In May 2010, at the top of the Haleakalā Volcano on Maui, researchers from 10 institutions launched one of the most ambitious astronomy projects every conducted. Using the Panoramic Survey Telescope and Rapid Response System or Pan-STARRS telescope, they began digitally mapping the night sky. Using the 1.8-meter telescope, they scanned three quarters of the visible sky 12 times over a four year period, using five visible light and infrared filters, reports a press release.
In all, the survey imaged 3 billion astronomical objects including stars, galaxies, asteroids, gas clouds and every thing else floating in space. In total, the survey contains 2 petabytes of data, which Calla Cofield at Space.com points out is approximately 100 times the data on Wikipedia. But like Wikipedia, for the information to be useful the astronomers needed to make sure that it was properly catalogued and accessible for the researcher community. “For the past three years, we put much effort into checking the quality of the data and defining the most useful structure for the catalogue,” Dr. Roberto Saglia of the Max Planck Institute for Extraterrestrial Physics says in the press release. “In more than 100 teleconferences we discussed and improved test results, such as for astrometry or photometry for selected sky regions that have been observed previously with other telescopes. We also thought a lot about how best to combine the individual observations and how to present the relevant information for each type of objects.”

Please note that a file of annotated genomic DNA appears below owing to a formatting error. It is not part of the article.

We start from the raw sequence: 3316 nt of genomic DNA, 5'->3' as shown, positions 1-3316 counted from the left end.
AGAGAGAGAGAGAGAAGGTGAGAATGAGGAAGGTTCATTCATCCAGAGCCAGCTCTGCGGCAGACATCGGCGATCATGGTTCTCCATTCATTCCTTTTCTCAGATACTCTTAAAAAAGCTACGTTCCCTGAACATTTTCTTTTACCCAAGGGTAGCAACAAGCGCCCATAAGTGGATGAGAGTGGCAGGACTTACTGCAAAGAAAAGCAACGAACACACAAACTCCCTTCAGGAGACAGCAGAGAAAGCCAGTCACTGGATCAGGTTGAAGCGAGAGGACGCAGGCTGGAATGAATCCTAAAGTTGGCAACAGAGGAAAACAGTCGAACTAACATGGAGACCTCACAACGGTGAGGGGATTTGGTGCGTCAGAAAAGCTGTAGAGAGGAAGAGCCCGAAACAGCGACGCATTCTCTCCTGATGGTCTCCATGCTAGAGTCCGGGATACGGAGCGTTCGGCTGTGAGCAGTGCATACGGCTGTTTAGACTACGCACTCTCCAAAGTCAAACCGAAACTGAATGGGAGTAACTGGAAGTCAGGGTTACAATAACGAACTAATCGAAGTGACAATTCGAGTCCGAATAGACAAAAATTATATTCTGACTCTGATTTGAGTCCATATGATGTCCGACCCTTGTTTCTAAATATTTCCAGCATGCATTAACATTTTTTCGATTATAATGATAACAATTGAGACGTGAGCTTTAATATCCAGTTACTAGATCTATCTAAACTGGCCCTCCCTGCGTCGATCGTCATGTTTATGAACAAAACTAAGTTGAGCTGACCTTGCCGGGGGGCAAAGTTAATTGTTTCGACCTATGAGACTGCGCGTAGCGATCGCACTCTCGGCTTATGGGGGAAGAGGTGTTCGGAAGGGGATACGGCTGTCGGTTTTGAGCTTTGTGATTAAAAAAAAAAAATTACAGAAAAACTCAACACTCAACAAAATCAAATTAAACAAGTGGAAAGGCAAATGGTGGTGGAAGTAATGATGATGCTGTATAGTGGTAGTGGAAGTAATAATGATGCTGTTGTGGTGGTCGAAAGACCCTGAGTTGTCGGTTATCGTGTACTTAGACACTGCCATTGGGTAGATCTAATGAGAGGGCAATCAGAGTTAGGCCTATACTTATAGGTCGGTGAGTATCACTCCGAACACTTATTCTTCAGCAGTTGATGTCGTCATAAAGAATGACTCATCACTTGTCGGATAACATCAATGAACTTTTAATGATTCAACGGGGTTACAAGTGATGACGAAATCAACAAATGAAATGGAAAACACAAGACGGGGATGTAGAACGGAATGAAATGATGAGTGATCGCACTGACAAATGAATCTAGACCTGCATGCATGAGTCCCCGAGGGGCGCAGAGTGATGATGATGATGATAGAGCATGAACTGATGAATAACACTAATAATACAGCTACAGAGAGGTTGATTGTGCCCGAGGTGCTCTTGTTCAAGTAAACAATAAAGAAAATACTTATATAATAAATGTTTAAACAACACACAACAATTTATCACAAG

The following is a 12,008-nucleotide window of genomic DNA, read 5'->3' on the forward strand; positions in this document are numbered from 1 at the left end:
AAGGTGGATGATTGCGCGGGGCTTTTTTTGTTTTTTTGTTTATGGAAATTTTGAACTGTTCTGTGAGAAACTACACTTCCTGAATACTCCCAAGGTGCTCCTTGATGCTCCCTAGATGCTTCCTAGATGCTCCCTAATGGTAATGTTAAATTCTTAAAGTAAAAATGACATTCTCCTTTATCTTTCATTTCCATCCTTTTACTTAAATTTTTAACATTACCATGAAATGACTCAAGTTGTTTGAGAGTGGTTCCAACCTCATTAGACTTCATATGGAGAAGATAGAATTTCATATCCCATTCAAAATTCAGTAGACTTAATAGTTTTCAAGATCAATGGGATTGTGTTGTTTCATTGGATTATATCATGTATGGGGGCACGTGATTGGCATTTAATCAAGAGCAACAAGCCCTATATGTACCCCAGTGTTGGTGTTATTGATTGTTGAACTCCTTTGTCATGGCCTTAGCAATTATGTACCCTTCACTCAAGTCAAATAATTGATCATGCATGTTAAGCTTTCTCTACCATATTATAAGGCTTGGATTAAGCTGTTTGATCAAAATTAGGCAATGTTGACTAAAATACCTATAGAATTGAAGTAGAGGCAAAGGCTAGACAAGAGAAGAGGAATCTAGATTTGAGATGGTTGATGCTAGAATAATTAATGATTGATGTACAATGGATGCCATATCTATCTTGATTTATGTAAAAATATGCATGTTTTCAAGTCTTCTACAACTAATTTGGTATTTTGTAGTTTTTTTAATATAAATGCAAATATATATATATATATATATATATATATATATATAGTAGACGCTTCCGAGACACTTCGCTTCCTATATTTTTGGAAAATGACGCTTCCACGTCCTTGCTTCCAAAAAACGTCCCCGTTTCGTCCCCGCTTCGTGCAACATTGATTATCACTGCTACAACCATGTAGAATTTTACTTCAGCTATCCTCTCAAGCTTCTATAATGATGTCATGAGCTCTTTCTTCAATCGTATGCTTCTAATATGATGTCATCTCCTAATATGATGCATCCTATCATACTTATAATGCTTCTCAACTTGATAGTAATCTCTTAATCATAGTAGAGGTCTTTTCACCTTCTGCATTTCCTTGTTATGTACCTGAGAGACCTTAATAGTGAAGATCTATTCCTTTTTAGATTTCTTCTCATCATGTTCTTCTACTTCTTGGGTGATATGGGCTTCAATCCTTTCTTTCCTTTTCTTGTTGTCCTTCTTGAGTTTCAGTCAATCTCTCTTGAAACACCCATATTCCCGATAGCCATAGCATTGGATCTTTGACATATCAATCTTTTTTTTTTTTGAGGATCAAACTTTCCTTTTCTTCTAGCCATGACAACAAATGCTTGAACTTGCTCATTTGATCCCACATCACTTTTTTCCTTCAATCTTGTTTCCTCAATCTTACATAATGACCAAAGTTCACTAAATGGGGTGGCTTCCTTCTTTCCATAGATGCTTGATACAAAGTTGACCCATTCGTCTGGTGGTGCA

The information is being released in two batches, reports Cofield. The first, called “Static Sky” is a map of the sky averaged from Pan-STARRS 12 passes. Later in 2017, the team will release the individual images taken of each section of the sky during each of the 12 passes.
They’re not just pretty pictures. The massive sky catalogue will allow researchers to investigate galaxies, quasars, asteroids, black holes and stars like white dwarfs and brown dwarfs, reports Cofield. In fact, the researchers believe the data will allow them to create a census of all the stellar objects in our “solar neighborhood” which extends about 300 light years around the sun. It will also let researchers examine light bending around stars, which can help identify new exoplanets.
The data also shines a light outside our neighborhood, on the Milky Way itself. “Pan-STARRS1 mapped our home galaxy, the Milky Way, to a level of detail never achieved before,” Hans-Walter Rix, director of the Galaxies and Cosmology department Max Planck Institutes for Astronomy says in the press release. “The survey provides, for the first time, a deep and global view of a significant fraction of the Milky Way plane and disk—an area usually avoided by surveys given the complexity of mapping these dense and dusty regions.”
And because the telescope scanned the same bits of sky many times over a long period of time, researchers will be able to identify objects that are moving in space. In fact, the data is already leading to discoveries. In 2011, Pan-STARRS set a record by discovering 19 asteroids in one night, with a couple poised to come relatively close to earth. There have been other finds as well. “Our group discovered and studied new types of supernova explosions and the disruptions of stars by supermassive black holes from the Pan-STARRS data,” Edo Berger, an astronomer at the Harvard-Smithsonian Center for Astrophysics, a participating institution in the study, says in a statement.
A team from Taiwan also recently found a new type of luminous high-redshift quasar using Pan-STARRS. It’s expected that over the next few years, similar findings based on the sky survey will fill astronomy journals.